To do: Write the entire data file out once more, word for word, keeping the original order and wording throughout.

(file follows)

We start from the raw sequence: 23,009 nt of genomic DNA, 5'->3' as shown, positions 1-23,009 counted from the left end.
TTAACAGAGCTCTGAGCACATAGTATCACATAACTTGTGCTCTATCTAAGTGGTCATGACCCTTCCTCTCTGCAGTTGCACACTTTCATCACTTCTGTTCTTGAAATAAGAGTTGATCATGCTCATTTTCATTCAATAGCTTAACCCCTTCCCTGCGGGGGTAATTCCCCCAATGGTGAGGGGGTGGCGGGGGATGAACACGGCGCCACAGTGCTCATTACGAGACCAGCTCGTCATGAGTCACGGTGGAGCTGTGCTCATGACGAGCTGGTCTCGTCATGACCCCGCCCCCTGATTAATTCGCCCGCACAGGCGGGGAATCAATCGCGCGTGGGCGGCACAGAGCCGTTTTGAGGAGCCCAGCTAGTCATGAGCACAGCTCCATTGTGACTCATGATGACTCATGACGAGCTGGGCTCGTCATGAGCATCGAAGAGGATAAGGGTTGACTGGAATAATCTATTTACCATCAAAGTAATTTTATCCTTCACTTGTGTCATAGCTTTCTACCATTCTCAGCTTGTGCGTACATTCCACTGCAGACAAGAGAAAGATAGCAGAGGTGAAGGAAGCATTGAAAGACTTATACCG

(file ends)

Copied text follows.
We start from the raw sequence: 23,009 nt of genomic DNA, 5'->3' as shown, positions 1-23,009 counted from the left end.
TTAACAGAGCTCTGAGCACATAGTATCACATAACTTGTGCTCTATCTAAGTGGTCATGACCCTTCCTCTCTGCAGTTGCACACTTTCATCACTTCTGTTCTTGAAATAAGAGTTGATCATGCTCATTTTCATTCAATAGCTTAACCCCTTCCCTGCGGGGGTAATTCCCCCAATGGTGAGGGGGTGGCGGGGGATGAACACGGCGCCACAGTGCTCATTACGAGACCAGCTCGTCATGAGTCACGGTGGAGCTGTGCTCATGACGAGCTGGTCTCGTCATGACCCCGCCCCCTGATTAATTCGCCCGCACAGGCGGGGAATCAATCGCGCGTGGGCGGCACAGAGCCGTTTTGAGGAGCCCAGCTAGTCATGAGCACAGCTCCATTGTGACTCATGATGACTCATGACGAGCTGGGCTCGTCATGAGCATCGAAGAGGATAAGGGTTGACTGGAATAATCTATTTACCATCAAAGTAATTTTATCCTTCACTTGTGTCATAGCTTTCTACCATTCTCAGCTTGTGCGTACATTCCACTGCAGACAAGAGAAAGATAGCAGAGGTGAAGGAAGCATTGAAAGACTTATACCG